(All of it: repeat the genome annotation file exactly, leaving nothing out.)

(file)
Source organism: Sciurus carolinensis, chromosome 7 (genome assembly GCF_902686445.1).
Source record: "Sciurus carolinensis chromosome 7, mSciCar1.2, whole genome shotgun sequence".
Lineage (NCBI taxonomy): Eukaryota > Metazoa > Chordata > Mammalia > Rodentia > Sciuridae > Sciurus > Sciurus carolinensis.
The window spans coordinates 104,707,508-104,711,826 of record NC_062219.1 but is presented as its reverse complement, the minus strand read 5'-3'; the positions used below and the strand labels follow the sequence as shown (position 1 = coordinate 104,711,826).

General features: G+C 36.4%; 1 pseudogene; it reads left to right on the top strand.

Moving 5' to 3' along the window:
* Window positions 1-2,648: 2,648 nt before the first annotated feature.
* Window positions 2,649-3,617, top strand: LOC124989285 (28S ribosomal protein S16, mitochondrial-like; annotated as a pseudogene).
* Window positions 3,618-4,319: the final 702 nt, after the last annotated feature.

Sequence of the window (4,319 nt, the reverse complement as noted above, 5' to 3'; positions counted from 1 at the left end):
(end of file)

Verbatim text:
Source organism: Sciurus carolinensis, chromosome 7 (genome assembly GCF_902686445.1).
Source record: "Sciurus carolinensis chromosome 7, mSciCar1.2, whole genome shotgun sequence".
Lineage (NCBI taxonomy): Eukaryota > Metazoa > Chordata > Mammalia > Rodentia > Sciuridae > Sciurus > Sciurus carolinensis.
The window spans coordinates 104,707,508-104,711,826 of record NC_062219.1 but is presented as its reverse complement, the minus strand read 5'-3'; the positions used below and the strand labels follow the sequence as shown (position 1 = coordinate 104,711,826).

General features: G+C 36.4%; 1 pseudogene; it reads left to right on the top strand.

Moving 5' to 3' along the window:
* Window positions 1-2,648: 2,648 nt before the first annotated feature.
* Window positions 2,649-3,617, top strand: LOC124989285 (28S ribosomal protein S16, mitochondrial-like; annotated as a pseudogene).
* Window positions 3,618-4,319: the final 702 nt, after the last annotated feature.

Sequence of the window (4,319 nt, the reverse complement as noted above, 5' to 3'; positions counted from 1 at the left end):